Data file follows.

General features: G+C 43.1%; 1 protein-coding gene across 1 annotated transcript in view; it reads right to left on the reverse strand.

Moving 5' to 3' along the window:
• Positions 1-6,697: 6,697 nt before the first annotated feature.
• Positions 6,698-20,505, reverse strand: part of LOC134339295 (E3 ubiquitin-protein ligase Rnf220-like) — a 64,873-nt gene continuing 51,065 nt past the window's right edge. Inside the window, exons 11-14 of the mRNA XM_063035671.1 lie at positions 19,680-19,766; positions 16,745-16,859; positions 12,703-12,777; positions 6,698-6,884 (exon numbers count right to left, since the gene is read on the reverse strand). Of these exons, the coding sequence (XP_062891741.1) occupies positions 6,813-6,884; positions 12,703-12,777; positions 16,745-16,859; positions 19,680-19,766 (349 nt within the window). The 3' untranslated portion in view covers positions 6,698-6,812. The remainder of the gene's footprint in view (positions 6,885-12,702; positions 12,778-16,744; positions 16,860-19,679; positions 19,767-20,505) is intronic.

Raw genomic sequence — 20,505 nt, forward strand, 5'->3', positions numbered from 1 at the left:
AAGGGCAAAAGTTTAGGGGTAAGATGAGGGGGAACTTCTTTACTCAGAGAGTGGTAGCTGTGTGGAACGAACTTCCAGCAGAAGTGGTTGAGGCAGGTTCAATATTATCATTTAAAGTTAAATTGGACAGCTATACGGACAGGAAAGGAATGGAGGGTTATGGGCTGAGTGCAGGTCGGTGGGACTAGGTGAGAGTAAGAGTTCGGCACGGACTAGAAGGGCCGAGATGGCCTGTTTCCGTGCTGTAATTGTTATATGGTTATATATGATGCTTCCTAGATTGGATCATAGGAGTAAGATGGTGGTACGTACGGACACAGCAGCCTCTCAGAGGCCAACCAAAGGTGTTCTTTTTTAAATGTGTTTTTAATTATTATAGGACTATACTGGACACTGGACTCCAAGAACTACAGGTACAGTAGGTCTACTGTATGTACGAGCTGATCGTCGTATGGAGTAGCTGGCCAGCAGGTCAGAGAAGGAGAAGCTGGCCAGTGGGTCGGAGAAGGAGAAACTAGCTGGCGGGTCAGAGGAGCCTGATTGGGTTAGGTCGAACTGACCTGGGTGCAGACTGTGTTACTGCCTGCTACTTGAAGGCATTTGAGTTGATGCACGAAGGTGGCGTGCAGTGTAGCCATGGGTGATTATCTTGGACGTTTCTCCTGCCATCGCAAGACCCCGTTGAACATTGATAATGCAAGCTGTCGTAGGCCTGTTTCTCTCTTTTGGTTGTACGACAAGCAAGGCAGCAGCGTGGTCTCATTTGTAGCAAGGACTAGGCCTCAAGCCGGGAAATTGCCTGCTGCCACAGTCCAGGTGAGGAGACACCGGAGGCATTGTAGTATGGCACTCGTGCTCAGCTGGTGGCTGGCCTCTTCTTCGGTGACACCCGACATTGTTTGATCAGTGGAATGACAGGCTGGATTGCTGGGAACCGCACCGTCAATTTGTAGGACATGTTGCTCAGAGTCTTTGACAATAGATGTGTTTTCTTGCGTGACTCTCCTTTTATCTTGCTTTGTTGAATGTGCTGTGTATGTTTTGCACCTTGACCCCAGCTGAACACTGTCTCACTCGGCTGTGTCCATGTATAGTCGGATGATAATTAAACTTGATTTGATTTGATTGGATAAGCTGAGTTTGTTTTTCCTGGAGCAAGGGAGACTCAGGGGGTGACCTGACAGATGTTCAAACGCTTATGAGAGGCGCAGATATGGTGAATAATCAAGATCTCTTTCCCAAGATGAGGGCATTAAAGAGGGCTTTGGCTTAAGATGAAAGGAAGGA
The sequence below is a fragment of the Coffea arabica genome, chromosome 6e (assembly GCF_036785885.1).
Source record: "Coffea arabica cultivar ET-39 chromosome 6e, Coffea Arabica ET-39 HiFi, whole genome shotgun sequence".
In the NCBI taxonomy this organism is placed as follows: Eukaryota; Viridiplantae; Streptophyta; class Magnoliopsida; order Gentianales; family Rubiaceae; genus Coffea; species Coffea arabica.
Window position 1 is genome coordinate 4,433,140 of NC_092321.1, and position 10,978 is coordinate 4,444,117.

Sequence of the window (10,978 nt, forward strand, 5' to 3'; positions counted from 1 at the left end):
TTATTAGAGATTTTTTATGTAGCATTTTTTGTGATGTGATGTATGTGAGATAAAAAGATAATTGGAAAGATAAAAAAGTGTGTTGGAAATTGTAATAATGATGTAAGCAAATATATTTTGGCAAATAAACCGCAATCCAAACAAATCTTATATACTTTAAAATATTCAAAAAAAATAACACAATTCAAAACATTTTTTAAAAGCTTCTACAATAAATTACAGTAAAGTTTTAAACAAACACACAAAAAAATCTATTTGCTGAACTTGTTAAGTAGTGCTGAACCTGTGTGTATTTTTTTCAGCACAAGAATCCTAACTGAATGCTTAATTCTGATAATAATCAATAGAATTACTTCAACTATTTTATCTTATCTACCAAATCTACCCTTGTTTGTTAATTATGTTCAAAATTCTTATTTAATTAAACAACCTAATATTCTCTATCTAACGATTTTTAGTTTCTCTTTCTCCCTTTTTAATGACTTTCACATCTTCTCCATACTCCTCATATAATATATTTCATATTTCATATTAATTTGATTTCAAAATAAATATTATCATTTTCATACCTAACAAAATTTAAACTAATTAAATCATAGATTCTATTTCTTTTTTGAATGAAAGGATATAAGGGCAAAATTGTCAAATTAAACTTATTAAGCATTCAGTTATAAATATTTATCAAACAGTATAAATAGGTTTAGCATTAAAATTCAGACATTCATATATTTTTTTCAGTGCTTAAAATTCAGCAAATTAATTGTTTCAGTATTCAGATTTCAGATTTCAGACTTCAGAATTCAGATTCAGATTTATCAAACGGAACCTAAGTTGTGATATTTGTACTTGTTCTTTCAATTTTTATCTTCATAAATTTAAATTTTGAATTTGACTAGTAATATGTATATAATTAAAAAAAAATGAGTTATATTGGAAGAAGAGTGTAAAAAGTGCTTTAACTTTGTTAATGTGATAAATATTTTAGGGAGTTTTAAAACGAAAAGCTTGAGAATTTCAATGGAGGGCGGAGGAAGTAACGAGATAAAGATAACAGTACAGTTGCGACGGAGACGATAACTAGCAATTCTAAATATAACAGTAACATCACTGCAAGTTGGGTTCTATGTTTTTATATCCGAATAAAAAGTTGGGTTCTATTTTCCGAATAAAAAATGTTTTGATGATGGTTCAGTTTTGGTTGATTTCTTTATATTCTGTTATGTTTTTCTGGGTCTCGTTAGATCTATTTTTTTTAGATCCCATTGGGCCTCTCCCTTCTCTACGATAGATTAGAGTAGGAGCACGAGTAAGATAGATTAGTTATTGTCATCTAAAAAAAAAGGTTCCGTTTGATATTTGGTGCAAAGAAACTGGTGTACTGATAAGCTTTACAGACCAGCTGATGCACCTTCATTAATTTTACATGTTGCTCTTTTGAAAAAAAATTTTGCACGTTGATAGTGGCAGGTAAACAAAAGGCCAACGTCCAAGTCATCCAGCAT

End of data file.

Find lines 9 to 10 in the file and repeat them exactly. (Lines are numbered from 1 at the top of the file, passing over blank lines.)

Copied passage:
In the NCBI taxonomy this organism is placed as follows: Eukaryota; Viridiplantae; Streptophyta; class Magnoliopsida; order Gentianales; family Rubiaceae; genus Coffea; species Coffea arabica.
Window position 1 is genome coordinate 4,433,140 of NC_092321.1, and position 10,978 is coordinate 4,444,117.